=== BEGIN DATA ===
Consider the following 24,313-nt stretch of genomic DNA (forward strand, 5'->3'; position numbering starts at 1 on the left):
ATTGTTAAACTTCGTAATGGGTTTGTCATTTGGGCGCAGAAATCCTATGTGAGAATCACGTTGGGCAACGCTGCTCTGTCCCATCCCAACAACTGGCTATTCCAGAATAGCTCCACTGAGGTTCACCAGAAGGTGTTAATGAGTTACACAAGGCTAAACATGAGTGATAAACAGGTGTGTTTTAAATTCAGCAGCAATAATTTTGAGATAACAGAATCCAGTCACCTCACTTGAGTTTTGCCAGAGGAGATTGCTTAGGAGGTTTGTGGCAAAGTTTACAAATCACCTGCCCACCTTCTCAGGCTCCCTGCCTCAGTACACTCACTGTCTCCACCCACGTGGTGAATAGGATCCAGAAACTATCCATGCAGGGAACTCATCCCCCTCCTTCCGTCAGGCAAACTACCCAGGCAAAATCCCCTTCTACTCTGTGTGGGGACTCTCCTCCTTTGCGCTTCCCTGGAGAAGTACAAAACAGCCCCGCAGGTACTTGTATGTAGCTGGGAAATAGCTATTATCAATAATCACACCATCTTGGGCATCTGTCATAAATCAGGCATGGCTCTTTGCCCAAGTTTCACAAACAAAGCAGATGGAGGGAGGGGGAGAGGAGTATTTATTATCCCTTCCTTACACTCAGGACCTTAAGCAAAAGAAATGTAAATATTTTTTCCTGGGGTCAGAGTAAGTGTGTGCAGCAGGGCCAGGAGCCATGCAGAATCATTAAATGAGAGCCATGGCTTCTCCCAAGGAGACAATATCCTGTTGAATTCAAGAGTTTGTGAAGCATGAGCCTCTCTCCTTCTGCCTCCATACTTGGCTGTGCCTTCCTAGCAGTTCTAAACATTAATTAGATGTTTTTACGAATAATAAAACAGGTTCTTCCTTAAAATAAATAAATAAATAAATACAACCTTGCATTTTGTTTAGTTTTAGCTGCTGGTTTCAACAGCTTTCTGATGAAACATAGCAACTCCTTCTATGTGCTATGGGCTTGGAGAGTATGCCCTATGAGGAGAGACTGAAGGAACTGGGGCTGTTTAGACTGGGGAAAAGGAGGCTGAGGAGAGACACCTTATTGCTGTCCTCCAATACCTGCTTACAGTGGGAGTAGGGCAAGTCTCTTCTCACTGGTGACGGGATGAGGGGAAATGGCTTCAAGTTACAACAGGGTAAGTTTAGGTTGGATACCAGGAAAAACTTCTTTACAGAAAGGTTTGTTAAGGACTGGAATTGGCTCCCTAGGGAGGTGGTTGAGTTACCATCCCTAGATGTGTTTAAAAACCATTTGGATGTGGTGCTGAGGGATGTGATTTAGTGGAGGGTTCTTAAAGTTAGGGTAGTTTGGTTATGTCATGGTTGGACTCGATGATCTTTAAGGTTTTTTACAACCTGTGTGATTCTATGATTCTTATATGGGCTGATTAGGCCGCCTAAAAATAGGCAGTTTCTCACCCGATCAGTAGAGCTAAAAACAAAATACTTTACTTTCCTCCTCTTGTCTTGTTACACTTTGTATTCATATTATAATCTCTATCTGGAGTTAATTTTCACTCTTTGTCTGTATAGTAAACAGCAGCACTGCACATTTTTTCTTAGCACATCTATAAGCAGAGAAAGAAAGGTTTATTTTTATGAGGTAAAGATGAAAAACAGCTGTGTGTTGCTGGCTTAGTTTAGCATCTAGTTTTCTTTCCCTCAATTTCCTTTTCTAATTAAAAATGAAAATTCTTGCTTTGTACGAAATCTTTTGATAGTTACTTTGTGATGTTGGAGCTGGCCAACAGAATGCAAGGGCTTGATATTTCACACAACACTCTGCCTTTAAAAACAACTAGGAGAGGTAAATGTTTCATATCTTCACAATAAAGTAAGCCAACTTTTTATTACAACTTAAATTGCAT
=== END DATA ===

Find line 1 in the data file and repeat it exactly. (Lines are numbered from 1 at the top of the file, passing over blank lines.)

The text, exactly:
Consider the following 24,313-nt stretch of genomic DNA (forward strand, 5'->3'; position numbering starts at 1 on the left):